Google Adwords is often derisively referred to as the "death of small business" so I think big companies definitely have an advantage. I can't afford to spend a thousand dollars a day for six months with minimal results. You probably can't either, but a big company can, bidding extremely high on highly-competitive words and the like. Maybe a really big translation agency like Transperfect can also spend three million dollars on their web site whereas most freelancers just "do their best" on their own.

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Kaja Bartkowska  Identity Verified
Poland
Local time: 19:35
German to Polish
+ ...
Low search volume Oct 28, 2016

I used Google Adwords a few times and I also have the impression that this "low search volume" thing makes that tool almost useless for us (or for me at least). I wouldn't really mind if I would be getting very few, but mostly "good" clicks. I'm only interested in customers who are searching for a technical translator, so I would use keywords like "translator" + "Polish" + "technical", but it can't be displayed because of the low search volume, let alone if I would want to specify it even more: "translator" + "Polish" + "automotive" - no chance. Anyway, the first combination eventually worked after a little change ("translation" instead of "translator"), but I still got mostly "wrong" clicks, e.g. from people searching for "free" or "online" translation, or for a dictionary, or even for an Italian translator. There was also one person who was just looking for the translation of "Schwenkmoment". I think that I got only one call from a customer who found me on Google and he was looking for a legal translator.

Michael Wetzel wrote:
From a user's perspective, that also explains why the paid hits at the top of the page are almost always so irrelevant.

Sad but true.

[Edited at 2016-10-28 15:08 GMT]

[Edited at 2016-10-28 15:10 GMT]


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Ron Stelter  Identity Verified
Local time: 12:35
Member (2003)
German to English
TOPIC STARTER
Yes Kaja Oct 28, 2016

The kind of obvious ones like "translator" and "translation" don't work so well as those searches seem to be from people just wanting free translation tools or to search for terms in online dictionaries and the like as you state.

Apparently, "translation agency" (I actually use mainly German keywords) should work better, but the cost is very high. I tried to make the ads more targeted and cut the costs by having keywords like

+translation +agency +German +English

but one very quickly had almost no searches and the prices were still fairly high to get any results.


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philgoddard
United States
Member (2009)
German to English
+ ...
My experience Oct 28, 2016

I was involved in a huge project last year translating case studies about businesses that had been transformed by AdWords. It was clearly working very well for them.

So I decided to try it myself. They give you a small free credit and a couple of very short sessions with an advisor.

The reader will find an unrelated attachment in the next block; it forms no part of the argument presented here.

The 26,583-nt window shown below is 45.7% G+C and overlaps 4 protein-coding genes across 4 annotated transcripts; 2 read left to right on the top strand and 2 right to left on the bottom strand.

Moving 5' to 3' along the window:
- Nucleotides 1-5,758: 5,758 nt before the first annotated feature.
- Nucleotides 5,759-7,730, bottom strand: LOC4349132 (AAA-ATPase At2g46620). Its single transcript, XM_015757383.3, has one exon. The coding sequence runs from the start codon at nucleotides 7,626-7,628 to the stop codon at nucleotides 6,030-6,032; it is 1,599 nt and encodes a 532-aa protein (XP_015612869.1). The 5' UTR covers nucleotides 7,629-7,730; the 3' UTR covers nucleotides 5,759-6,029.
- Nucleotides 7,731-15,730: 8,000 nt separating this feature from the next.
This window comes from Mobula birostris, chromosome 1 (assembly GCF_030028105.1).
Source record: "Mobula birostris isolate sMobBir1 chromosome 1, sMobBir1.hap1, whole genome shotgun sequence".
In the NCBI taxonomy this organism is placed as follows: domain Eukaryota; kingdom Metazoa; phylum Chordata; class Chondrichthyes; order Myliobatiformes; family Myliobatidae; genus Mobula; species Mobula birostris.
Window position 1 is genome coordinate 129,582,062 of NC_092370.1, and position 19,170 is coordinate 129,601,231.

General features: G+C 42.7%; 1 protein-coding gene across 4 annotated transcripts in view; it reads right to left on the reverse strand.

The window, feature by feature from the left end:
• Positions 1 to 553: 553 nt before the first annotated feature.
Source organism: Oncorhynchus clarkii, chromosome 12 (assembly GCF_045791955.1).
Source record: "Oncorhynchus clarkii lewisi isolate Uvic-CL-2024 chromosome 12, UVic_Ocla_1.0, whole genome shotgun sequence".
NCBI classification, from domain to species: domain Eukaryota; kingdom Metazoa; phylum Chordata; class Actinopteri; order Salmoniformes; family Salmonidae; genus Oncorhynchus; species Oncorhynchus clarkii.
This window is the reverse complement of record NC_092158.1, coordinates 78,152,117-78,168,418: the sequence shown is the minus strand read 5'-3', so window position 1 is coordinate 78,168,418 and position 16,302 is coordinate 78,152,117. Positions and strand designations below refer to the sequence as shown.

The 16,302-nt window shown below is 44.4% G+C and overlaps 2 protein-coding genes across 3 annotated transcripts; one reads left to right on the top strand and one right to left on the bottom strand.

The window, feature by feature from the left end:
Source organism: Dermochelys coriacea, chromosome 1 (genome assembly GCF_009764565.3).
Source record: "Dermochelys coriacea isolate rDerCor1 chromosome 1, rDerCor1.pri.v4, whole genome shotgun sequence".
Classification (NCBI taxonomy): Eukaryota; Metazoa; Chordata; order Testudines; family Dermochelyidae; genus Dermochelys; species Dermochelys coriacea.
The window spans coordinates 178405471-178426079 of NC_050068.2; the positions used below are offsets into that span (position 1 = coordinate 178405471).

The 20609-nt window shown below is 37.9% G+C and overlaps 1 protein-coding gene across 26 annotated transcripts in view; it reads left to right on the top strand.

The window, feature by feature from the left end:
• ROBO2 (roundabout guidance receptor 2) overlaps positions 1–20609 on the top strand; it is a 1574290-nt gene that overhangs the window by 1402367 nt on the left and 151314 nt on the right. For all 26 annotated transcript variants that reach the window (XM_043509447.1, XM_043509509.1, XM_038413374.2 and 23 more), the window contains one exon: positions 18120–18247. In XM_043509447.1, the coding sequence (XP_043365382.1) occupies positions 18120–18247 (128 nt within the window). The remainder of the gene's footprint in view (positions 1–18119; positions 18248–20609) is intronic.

I was hopelessly confused by the complexity of choosing the right combinations of keywords and running a campaign, and I didn't feel the advisor understood the translation business or my specific needs.

I got lots of clicks, but no inquiries - I think they may have been people clicking on my ads because they were bored, or fellow translators looking for ideas.

I watched helplessly as $200 disappeared down the drain, got nothing for it, and gave up.

I'm sure a lot of this was my fault - if I'd persevered, maybe done an online course and invested a few thousand dollars, it would started to reap dividends. But AdWords is not easy.

If you do try it, make sure "free" is the first keyword you exclude. That's what most people want when they Google "translations".


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Ron Stelter  Identity Verified
Local time: 12:35
Member (2003)
German to English
TOPIC STARTER
Thanks Phil Oct 28, 2016

I definitely have already used "free", "gratis", etc. as negative key words.

I've never really understood why people seem to click on your ads if they are not looking for your service.

As I said, for example, if I use

+German +English +translation

this seems to clearly be the "wrong customer" as I've never gotten even one job like this, but I get many impressions and many clicks. Don't really understand why they are clicking and at very good click-through rates. I think ultimately if you show your ads to enough people, they will click out of curiosity and nothing more. (for example, just people interested in translating individual terms for free, people interested in languages as a hobby or even job-seekers).


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Ron Stelter  Identity Verified
Local time: 12:35
Member (2003)
German to English
TOPIC STARTER
The thing to remember, too Oct 28, 2016

is that Google Adwords seems to often act in its own self-interest as Phil seems to allude to. For example, aggressively steering you towards or even forcing you to use much more expensive advertising strategies by refusing to allow you to use low-search volume keywords that actually would probably get you decent results. Which, of course, is kind of short-sighted on Google's side because if it actually got people good results, then we'd all be singing from the rooftops how great it was. I guess if 90% of the people go away unhappy, they just don't care.